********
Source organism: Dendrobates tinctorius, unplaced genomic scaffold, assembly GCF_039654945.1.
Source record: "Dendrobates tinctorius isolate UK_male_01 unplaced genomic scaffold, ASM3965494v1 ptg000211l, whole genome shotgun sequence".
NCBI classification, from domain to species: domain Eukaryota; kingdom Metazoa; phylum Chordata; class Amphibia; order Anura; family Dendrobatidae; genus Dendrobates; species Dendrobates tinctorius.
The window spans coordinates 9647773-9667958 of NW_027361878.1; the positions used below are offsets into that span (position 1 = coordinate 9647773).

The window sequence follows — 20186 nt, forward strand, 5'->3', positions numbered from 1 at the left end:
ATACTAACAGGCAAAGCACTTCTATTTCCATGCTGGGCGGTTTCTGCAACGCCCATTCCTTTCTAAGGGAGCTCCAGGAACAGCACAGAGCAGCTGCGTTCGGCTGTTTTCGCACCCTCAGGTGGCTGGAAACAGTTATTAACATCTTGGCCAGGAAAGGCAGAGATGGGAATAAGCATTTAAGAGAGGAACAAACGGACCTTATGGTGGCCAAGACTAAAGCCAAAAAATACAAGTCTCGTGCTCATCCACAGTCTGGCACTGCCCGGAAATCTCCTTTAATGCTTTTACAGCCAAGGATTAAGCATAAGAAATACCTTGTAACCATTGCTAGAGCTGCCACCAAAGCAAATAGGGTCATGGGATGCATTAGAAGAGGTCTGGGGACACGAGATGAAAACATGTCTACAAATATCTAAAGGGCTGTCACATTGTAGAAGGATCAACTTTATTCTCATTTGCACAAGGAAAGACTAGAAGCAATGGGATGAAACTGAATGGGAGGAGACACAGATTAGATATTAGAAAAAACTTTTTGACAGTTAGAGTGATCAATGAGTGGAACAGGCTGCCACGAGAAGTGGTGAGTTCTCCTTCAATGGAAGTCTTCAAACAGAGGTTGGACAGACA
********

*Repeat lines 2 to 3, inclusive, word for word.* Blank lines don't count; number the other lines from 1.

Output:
Source record: "Dendrobates tinctorius isolate UK_male_01 unplaced genomic scaffold, ASM3965494v1 ptg000211l, whole genome shotgun sequence".
NCBI classification, from domain to species: domain Eukaryota; kingdom Metazoa; phylum Chordata; class Amphibia; order Anura; family Dendrobatidae; genus Dendrobates; species Dendrobates tinctorius.